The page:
By SARAH EL DEEB
Egypt’s general prosecutor issued arrest warrants Tuesday for seven Egyptian Coptic Christians and a Florida-based American pastor and referred them to trial on charges linked to an anti-Islam film that has sparked riots across the Muslim world.
The case is largely symbolic since the seven men and one woman are believed to be outside of Egypt and unlikely to travel to the country to face the charges. Instead, the prosecutor’s decision to take legal appears aimed at absorbing at least some of the public anger over the amateur film, which portrays the Prophet Muhammad as a fraud, womanizer and buffoon.
The prosecutor’s office said in a statement that the accused, which includes the film’s alleged producer, face charges of harming national unity, insulting and publicly attacking Islam and spreading false information. The office said they could face the death penalty, if convicted. No date for the trial has been set.
Among those charged is Nakoula Basseley Nakoula, an Egyptian Copt living in southern California and believed to be behind the film. Florida-based Pastor Terry Jones, who has said he was contacted by the filmmaker to promote the video, as well as Morris Sadek, a conservative Coptic Christian in the U.S. who pushed the video on his website, are also among those charged.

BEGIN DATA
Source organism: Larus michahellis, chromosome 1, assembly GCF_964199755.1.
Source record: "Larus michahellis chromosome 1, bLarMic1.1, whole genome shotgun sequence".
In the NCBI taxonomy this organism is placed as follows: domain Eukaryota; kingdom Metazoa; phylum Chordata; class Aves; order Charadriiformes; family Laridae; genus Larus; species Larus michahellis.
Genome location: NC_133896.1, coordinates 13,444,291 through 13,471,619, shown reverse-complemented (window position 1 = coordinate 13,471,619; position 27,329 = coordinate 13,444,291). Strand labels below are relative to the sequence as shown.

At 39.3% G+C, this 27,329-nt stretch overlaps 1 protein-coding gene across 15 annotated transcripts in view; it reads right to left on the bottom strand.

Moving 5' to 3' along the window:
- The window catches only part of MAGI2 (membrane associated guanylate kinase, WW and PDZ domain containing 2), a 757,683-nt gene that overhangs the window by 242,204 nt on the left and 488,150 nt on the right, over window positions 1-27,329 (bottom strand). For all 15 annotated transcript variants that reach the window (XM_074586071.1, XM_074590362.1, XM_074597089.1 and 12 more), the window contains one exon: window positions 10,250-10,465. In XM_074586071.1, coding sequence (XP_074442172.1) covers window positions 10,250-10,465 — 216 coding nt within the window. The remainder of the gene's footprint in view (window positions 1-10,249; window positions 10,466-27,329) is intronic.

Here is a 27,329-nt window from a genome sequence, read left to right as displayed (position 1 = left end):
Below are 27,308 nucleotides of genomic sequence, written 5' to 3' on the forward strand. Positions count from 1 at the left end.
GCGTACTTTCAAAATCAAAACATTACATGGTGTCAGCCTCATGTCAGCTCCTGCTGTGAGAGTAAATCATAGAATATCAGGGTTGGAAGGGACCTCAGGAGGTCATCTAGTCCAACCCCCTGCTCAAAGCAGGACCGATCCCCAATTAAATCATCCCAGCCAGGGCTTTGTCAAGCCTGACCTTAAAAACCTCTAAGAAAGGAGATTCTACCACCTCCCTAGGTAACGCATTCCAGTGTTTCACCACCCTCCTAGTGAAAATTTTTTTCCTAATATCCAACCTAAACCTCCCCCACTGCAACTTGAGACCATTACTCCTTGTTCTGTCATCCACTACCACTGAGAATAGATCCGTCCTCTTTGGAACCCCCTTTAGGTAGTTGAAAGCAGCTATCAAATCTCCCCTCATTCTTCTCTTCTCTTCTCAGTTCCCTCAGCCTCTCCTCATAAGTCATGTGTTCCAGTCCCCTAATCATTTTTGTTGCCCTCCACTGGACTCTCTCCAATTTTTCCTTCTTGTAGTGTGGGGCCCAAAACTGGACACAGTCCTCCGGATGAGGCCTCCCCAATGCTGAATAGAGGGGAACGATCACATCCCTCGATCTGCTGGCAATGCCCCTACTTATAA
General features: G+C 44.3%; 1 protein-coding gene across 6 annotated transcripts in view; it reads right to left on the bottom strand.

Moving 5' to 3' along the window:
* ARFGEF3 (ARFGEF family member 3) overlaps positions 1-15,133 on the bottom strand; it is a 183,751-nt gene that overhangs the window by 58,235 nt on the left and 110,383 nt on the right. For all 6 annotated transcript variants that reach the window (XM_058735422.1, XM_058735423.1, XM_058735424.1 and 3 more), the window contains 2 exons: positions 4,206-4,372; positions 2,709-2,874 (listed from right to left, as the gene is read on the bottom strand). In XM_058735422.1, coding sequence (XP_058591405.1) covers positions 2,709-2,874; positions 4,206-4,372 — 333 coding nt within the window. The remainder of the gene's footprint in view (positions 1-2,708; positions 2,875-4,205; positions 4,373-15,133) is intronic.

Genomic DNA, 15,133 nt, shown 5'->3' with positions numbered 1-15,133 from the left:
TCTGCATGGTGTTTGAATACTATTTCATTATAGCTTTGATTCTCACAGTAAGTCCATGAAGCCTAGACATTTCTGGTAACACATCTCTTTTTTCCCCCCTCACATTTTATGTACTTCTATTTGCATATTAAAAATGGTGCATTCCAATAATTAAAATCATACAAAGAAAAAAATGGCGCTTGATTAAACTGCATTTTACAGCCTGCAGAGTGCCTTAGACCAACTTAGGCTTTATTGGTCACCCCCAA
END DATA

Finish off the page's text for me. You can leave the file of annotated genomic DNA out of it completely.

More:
The connection of the other five accused in the case to the film was not immediately clear.
Ultraconservative Salafi lawyer Mamdouh Ismail praised the prosecutor’s decision. While recognizing that the eight will be tried in absentia, Ismail said referring them to trial will help curb public anger.
The prosecutor’s statement, a copy of which was obtained by The Associated Press, said that after studying the film investigators have determined that it contains scenes offensive to Islam and state institutions. It also says they questioned 10 plaintiffs before issuing the charges.
Nakoula, 55, told the AP in an interview last week outside Los Angeles that he was the manager of the company that produced “Innocence of Muslims.” Jones also told AP that he was contacted by Nakoula to promote the movie.
The film, clips of it appeared on YouTube, mocked the Prophet Muhammad and drove small but angry crowds to protest outside the U.S. Embassy in Egypt and an attack on the American Consulate in Libya that killed the U.S. ambassador. Other protests have erupted across the Muslim world over the video, including Afghanistan, Yemen and Indonesia.